Tip #54: Visual Engagement: Pictures and Photographs
Pictures, whether on the wall, in handout materials, or created by the participants during the session, can add immediacy, color, and vibrancy to concepts. Also, along with photographs, they provide a visual image that makes concepts more personal and tangible. Because they are open to interpretation, they can stimulate thought, creativity, and introspection. They also evoke emotional reactions, which will ensure better retention of the learning concepts they represent.
We have discussed the use of an agenda process map to keep the participants and the trainer on track and aware of how each section of the training relates to the others. When color, symbols, and pictures are added to the agenda process map, it can be a decorative reinforcement of the key concepts in each training segment.
Pictures can be used to establish a theme for the training, either in specific terms (such as pictures of fish for FISH training) or in symbolic terms (such as white water rafting as a metaphor for managing change). Pictures and photographs can depict the different stages in a procedure or process that will be taught, or the desired results from the training.
Participants may draw mind maps, either as part of an exercise or as their own way of processing information.
Pictures can also be used to help participants get a different perspective on themselves, their organization, or specific issues. For example, you can ask participants to describe themselves as a vehicle, a food, or an animal, and then examine the significance of the examples and characteristics they chose. Since many people do not think of themselves as artistic, it is important to lessen their anxiety by emphasizing that they should not worry about accuracy. What is more important is what they choose to draw and what words they use to describe what they have drawn.
Another alternative is to provide magazines, poster paper, scissors, and glue- and have the participants cut out pictures and words to create a collage that represents how they view their organization, an issue, or the topic at hand.
Pictures or photographs can be excellent job aids for participants who must follow specific steps in a process. In instances where the participants lack literacy, pictures or photographs can facilitate and ease the learning process by taking the emphasis off of reading material.
Digital photographs can be used to capture participant work that has been posted on flipcharts, for later distribution via email. This is a quick and convenient alternative to transcribing the flipchart information.
In summary, pictures and photographs have a wide range of applications with which to satisfy the visual learners and enhance the learning environment and process for everyone.
Next week, we will discuss the use of tables, charts, and diagrams.
Tip #55: Visual Engagement: Tables, Charts, and Diagrams
Tables, charts and diagrams can help to make ideas and relationships more tangible.
Tables can be a much easier way to present information than paragraphs or lists. Each column and row of a table provides a better snap shot of the information. In essence, it reduces the content into smaller, more manageable focal points.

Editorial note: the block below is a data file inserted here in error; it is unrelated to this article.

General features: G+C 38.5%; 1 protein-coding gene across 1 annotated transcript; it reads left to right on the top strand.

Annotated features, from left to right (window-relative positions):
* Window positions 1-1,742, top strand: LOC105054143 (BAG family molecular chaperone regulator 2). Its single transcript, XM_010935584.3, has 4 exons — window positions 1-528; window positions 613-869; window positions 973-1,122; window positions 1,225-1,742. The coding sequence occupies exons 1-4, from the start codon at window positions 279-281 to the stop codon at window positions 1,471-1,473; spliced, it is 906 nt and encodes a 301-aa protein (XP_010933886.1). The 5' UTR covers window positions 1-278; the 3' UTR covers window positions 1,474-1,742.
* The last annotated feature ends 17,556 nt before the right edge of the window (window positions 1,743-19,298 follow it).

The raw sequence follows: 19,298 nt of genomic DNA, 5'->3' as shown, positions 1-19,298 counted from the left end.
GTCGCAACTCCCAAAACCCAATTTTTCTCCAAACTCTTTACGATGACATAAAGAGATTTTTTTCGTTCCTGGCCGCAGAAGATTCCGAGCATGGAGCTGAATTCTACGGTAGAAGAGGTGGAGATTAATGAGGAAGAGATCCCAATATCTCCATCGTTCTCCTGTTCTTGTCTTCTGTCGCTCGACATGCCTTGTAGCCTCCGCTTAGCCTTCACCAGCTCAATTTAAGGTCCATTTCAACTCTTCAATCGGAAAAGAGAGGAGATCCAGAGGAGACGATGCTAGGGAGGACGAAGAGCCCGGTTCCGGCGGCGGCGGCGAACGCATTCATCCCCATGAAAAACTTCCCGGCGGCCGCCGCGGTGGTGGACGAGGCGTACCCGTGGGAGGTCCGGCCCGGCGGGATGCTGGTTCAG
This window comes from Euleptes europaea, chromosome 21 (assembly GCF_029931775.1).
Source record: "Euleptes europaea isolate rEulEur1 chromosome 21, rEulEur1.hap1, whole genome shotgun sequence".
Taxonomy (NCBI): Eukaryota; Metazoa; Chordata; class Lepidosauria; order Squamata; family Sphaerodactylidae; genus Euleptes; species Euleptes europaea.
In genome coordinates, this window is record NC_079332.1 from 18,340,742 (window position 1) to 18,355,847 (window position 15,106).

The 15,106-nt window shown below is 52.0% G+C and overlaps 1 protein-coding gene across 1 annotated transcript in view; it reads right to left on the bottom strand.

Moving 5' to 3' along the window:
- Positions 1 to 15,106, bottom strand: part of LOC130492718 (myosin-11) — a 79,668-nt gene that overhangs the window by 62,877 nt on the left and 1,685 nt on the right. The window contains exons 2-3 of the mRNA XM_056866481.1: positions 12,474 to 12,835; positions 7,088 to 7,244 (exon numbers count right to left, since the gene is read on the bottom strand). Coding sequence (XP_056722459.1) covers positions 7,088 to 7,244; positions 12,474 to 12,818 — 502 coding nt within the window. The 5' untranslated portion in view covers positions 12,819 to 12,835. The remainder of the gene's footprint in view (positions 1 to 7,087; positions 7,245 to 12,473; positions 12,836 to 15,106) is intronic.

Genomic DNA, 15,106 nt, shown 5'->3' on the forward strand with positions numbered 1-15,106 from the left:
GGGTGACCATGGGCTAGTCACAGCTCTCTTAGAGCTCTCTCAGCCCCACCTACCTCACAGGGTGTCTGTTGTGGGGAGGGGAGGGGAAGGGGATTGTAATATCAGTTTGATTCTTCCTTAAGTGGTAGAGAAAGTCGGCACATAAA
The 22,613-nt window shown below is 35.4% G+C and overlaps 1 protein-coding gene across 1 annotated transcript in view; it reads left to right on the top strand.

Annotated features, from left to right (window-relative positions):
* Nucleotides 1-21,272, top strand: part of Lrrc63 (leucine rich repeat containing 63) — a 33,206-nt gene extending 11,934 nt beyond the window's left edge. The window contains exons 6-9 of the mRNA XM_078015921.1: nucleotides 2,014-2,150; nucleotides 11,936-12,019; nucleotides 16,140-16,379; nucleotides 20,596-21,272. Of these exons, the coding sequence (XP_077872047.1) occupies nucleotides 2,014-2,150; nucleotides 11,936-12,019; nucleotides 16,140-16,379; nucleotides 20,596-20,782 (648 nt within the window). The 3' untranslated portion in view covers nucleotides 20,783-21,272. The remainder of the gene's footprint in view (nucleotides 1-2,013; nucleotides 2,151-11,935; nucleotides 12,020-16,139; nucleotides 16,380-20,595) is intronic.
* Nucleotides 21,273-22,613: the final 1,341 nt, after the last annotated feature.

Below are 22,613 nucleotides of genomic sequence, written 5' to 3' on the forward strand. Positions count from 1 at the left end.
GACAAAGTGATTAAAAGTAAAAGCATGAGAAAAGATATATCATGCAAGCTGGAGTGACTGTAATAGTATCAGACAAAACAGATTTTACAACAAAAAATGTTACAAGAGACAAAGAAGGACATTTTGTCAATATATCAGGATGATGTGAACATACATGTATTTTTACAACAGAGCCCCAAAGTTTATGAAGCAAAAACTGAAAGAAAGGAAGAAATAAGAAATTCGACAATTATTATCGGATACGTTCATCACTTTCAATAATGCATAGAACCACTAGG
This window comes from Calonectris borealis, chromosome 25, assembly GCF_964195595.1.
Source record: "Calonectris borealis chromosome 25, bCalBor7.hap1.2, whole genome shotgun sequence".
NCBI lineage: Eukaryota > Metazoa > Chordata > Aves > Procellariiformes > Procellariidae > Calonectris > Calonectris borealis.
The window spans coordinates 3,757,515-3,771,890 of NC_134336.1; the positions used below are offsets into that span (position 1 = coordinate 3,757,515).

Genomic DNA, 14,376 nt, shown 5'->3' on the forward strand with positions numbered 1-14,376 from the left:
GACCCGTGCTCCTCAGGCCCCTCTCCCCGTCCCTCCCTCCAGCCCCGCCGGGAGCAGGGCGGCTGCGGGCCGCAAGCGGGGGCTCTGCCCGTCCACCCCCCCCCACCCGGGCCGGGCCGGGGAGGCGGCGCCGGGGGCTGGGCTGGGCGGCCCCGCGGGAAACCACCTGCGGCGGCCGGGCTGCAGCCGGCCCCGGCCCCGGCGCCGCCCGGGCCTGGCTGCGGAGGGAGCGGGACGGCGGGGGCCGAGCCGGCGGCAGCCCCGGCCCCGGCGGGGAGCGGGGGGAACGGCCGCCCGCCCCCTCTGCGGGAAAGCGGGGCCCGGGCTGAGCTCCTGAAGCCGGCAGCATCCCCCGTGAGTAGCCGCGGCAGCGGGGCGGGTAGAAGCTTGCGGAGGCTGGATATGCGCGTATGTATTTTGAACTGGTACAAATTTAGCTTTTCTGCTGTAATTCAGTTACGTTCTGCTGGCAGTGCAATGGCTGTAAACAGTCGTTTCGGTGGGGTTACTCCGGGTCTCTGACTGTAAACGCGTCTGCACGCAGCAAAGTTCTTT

Relative ratings can be illustrated more effectively if you use a pareto chart. A pareto chart is a series of bars whose heights reflect the frequency or impact of problems. The bars are arranged in descending order of height from left to right. This means the categories represented by the tall bars on the left are relatively more important than those on the right.
Pareto charts help to identify which problem should be studied and then to narrow down which cause of the problem to address first. They are a much more useful guide than simply ranking items, which can be misleading. For example, a ranked list gives the sense that the first two items may be of equal significance- and, therefore, worth equal time and attention. In contrast, a pareto chart of the same items may reflect that the first item was selected by 50 people as important, while the second item was only selected by 20. This weighted graphic representation underscores the difference in significance between the two items.
A complex, multi-stage process can be presented in a more simplified and accessible form in a diagram. For example, I use a diagram to show each of the steps involved in lesson design.
The quality improvement movement introduced the use of a variety of problem finding methods, including the: cause and effect diagram, top down flow chart, and is/is not matrix table. Just as a mind map can show relationships between items more effectively than a linear outline, so do these diagrams, tables, and charts.
If you would like participants to be able to easily access, review, and see the relationships between items, then tables, charts, and diagrams can be very useful visuals.
This concludes our discussion of methods to ensure visual engagement. Next week, we will begin a new focus on methods to ensure aural engagement. We will start the discussion with the first of several tips on the use of music.